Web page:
2. Trading Salazar or Carrasco Does Not Mean The Rotation is Weak
In order to get something of value, you have to trade something of value. The most sensible trades for both teams are when each team trades from a position of strength to bolster a position of weakness. The Dodgers happen to have a strong lineup, but not a very deep starting pitching staff, and it only got worse when Zach Greinke signed with the Arizona Diamondbacks.
We already went over the Indians’ weakness, their offense in the last page, but let’s look at how strong their pitching staff would be, even if it meant having to take away Carrasco or Salazar.
Obviously, you would prefer to hang on to Carrasco if you had to choose between the two. But here is what the roation would look like without one of those two hard-throwing right handers.
3. Trevor Bauer
4. Josh Tomlin
5. Cody Anderson
Does the rotation take a hit? Absolutely. Are you scared and nervous with Tomlin or Anderson on the mound, the way that Minnesota, Detroit, and the White Sox were in 2015 when their bottom of the rotation guys took the mound? Absolutely not.
Tomlin had a comeback year in 2015, going 7-2 with a 3.02 E.R.A. That would be good enough to be a number three guy in a lot of rotations throughout MLB. He just turned 31, and pitched two complete games in only ten starts.
Anderson was one of the best surprises for the Tribe in 2015. The 25-year-old went 7-3 with a 3.05 E.R.A. in 15 starts in his rookie season. He was practically un-hittable his first 5 starts, had a rough patch for three starts (some of which may have been due to a nagging injury,) and the Tribe won six of the last seven games he started, as Anderson was 5-0 in the month of September with a 1.38 E.R.A.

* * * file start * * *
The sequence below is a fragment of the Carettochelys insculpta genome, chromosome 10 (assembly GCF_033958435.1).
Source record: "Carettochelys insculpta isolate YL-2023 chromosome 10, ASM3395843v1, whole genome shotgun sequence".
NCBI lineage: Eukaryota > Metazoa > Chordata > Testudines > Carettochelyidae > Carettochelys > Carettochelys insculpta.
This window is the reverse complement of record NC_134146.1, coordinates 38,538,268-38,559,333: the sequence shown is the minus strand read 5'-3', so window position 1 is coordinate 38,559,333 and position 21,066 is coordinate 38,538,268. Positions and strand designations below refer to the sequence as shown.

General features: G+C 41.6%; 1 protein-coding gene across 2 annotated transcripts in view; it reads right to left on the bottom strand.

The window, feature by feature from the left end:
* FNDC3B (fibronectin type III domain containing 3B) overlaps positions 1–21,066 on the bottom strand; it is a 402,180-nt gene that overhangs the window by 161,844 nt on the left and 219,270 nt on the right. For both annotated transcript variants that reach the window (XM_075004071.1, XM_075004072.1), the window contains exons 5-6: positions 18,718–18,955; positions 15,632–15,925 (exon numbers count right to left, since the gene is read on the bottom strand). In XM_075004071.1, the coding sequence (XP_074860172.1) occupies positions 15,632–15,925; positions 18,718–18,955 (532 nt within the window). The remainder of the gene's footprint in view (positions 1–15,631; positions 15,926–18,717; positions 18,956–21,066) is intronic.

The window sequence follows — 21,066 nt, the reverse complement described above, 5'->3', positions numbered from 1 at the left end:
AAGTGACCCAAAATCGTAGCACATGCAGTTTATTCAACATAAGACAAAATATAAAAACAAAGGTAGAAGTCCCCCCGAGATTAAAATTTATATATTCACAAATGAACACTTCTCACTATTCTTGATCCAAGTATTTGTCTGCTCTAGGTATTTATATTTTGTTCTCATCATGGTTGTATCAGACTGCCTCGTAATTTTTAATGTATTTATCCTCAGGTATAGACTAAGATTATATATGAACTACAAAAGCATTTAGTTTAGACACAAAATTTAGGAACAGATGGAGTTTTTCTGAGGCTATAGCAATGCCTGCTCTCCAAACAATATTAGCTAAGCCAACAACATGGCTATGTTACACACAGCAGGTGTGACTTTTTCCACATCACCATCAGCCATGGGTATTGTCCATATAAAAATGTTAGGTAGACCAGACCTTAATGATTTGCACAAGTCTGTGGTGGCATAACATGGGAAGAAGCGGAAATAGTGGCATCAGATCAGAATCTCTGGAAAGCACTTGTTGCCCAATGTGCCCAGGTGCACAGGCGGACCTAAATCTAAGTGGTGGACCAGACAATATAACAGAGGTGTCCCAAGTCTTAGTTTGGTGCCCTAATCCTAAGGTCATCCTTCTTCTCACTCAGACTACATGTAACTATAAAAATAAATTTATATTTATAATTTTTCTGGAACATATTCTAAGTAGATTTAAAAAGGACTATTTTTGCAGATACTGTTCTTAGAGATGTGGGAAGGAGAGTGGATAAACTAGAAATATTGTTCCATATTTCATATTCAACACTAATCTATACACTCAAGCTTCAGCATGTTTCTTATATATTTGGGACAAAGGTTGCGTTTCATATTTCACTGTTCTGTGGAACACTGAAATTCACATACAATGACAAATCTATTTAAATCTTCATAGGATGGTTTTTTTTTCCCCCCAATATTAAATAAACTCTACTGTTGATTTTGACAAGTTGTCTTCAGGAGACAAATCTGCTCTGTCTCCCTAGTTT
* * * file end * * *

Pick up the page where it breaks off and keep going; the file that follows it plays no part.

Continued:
That could be your number five man in the rotation.
Maybe the biggest wild card of the rotation is Bauer. Bauer has shown potential to be an ace, but hasn’t quite put it together. He gets visibly frustrated on the mound and expresses those emotions after poor performances, but he’s still so early in his career that it is far too early to count him out from reaching that ace potential.
Bauer went 11-12 with a 4.55 E.R.A. in 2015. Most teams would call that a solid season. He struck out 170 hitters in 176 innings. The problem with Bauer was inconsistency, but he’ll be 25 at the start of the 2016 season and for a guy who is really a student of the game like him, there’s no doubt he’ll be spending this offseason and Spring Training perfecting his craft and looking for areas to improve.
By the way… You still have Kluber. As in, the 2014 Cy Young. Most teams would kill to have a Cy Young-winner in their roation.
If Salazar or Carrasco have to be dealt in order to add a power bat, the rotation is still in good hands with the remaining five starters.
(Continue to next page)